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Eaton Corp. awarded $6.7 million contract to help develop next generation safety system for commercial vehicles

KALAMAZOO, Mich. -- Industrial manufacturer Eaton Corporation, the makers of VORAD Collision Warning Systems, has b...


KALAMAZOO, Mich. — Industrial manufacturer Eaton Corporation, the makers of VORAD Collision Warning Systems, has been awarded a $6.7 million contract by the U.S. Department of Transportation as part of a $31.6 million program to develop technologies to help drivers avoid crashes.

The Integrated Vehicle-Based Safety Systems (IVBSS) program field operational test is a four-year program that will for the first time bring together five automotive and commercial vehicle suppliers, including Eaton Corporation, to develop and test a new integrated crash warning system for passenger cars and commercial heavy-duty trucks.

The University of Michigan Transportation Research Institute (UMTRI) is the primary contractor coordinating the work of the partnership and conducting the field experiments. The program will develop integrated advanced technologies that will warn drivers when they are about to leave the road, are in danger of colliding with another vehicle while attempting a lane change, or are at risk of colliding with the vehicle in front of them.

Eaton will use its $6.7 million contract to develop the integrated system for the commercial vehicle portion of the IVBSS program. Created by Eaton’s Innovation Center in Milwaukee, Wis., the first step to developing the integrated system will be to combine lane-departure warning technology, which uses camera-based vision and image processing, with Eaton’s radar-based technology, in a fusion of data management and high-level decision-making algorithms.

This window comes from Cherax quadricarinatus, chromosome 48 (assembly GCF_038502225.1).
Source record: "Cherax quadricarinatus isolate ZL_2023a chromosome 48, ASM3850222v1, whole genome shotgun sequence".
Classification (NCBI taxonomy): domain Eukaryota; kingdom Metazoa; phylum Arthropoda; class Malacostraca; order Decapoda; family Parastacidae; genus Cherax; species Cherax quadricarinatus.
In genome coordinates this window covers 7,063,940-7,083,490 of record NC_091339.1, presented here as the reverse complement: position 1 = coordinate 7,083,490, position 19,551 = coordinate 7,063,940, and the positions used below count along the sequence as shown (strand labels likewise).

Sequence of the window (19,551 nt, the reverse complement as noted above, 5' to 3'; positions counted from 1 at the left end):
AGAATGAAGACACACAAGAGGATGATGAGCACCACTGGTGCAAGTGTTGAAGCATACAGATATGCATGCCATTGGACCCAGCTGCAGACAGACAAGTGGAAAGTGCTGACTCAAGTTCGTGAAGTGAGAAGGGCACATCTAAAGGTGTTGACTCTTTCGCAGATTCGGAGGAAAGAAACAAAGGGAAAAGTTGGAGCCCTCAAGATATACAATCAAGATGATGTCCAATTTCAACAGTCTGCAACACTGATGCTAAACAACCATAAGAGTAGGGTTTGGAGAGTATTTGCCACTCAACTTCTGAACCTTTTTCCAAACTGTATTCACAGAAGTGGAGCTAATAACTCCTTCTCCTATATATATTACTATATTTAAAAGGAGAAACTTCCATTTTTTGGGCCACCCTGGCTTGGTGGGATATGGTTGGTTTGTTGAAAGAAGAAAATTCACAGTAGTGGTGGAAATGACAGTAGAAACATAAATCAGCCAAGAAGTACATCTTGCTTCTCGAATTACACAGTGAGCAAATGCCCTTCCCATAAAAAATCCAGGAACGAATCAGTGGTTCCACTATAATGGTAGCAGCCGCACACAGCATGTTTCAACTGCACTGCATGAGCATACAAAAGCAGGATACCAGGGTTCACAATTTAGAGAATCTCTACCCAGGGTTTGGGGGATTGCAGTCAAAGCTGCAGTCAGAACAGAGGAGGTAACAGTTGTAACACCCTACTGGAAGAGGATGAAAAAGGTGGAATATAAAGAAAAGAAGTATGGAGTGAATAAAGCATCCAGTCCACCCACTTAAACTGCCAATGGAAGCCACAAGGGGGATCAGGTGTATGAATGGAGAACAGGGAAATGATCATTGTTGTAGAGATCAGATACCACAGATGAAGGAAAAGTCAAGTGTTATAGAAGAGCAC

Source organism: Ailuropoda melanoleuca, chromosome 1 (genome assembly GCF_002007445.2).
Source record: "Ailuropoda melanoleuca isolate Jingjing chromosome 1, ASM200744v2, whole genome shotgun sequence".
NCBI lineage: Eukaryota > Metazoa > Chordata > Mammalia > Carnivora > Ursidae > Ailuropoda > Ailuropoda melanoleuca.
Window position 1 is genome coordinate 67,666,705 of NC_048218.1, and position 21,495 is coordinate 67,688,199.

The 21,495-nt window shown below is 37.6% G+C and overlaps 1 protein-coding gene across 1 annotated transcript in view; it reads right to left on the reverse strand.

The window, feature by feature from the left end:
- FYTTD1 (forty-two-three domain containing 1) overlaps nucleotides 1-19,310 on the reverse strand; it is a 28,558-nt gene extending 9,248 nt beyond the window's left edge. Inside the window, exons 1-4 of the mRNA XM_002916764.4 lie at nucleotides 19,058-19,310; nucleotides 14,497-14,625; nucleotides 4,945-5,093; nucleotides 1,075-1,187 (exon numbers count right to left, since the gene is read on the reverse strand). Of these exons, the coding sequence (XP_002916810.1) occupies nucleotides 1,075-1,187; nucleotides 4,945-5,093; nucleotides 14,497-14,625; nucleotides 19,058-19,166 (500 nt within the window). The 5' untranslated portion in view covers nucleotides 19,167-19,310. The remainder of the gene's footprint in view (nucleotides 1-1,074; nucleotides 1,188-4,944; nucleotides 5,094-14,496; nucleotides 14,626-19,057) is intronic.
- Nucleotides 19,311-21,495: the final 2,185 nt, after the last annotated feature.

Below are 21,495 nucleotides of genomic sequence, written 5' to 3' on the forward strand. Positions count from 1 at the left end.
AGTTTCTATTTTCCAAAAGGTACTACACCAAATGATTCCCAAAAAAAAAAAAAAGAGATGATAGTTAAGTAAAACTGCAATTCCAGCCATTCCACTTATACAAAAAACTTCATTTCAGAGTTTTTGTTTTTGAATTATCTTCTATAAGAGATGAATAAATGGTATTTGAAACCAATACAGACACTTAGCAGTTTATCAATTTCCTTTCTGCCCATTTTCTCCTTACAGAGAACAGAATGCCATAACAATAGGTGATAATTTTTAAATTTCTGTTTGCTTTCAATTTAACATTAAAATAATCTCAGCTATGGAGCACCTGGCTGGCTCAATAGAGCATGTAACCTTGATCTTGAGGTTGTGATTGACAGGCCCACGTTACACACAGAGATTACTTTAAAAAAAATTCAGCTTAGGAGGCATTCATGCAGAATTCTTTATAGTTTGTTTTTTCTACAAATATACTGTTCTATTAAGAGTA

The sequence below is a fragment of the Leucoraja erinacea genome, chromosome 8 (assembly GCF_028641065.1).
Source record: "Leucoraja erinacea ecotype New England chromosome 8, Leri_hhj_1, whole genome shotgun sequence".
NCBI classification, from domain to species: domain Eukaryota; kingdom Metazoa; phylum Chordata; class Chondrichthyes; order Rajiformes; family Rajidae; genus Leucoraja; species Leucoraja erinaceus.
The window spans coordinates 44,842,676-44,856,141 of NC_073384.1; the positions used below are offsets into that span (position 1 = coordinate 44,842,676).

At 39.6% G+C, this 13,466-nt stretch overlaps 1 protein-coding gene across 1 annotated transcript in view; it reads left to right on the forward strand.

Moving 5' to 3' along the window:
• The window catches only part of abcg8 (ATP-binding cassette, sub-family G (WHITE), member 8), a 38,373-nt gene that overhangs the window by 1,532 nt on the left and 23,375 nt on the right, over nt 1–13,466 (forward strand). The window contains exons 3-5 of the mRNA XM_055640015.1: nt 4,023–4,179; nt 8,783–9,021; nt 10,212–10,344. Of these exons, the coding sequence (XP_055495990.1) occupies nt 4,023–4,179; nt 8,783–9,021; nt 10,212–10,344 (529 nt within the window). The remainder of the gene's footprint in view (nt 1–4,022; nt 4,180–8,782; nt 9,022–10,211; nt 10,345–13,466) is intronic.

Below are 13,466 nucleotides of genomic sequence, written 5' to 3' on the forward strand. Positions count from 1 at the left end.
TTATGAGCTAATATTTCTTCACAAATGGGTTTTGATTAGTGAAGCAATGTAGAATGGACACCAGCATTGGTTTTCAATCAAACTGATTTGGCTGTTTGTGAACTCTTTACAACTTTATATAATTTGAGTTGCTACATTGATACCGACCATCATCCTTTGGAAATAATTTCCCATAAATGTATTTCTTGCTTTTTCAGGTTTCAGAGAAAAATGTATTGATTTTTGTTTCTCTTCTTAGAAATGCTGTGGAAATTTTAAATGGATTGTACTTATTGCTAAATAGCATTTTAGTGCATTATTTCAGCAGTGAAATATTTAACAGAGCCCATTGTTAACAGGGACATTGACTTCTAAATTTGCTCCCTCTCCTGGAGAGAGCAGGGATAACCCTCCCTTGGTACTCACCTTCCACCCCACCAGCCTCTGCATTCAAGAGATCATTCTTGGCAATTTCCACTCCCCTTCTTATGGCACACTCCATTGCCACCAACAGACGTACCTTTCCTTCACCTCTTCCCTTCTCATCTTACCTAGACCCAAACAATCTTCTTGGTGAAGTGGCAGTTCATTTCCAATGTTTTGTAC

The integrated system is expected to prevent conflicting warnings and reduce false alarms and unintended consequences, such as causing a road departure crash while trying to prevent a rear-end crash. With a single Driver-Vehicle Interface (DVI) unit located inside the cab of the heavy-duty vehicle, the device is designed to allow the driver to quickly recognize hazards while minimizing the confusion that would result from multiple displays and sounds.

“We are very pleased to collaborate with the USDOT and other industry leaders in transportation safety because we are committed to safety in the marketplace,” said Roderick Jones, business unit manager of Eaton’s Vehicle Solutions business unit. “By combining these technologies into one integrated system, we will increase the safety benefits of collision warning systems for both consumers and fleet operators alike.”

The first two years of the IVBSS program are focused on realizing the benefits of these individual technologies and then combining those benefits into one integrated system. Once this system is created, UMTRI will conduct a two-year field operational test (FOT) using a fleet of equipped heavy-duty trucks to evaluate system performance. During the testing portion of the program, Eaton will be working closely with several motor-carrier fleets to design and test the integrated system in a real-world revenue-generating environment.

The IVBSS program is a cooperative agreement with three offices of the U.S. Department of Transportation: National Highway Traffic Safety Administration, Intelligent Transportation Systems Joint Program Office of the Federal Highway Administration and the Federal Motor Carrier Safety Administration.

For more information visit www.eaton.com


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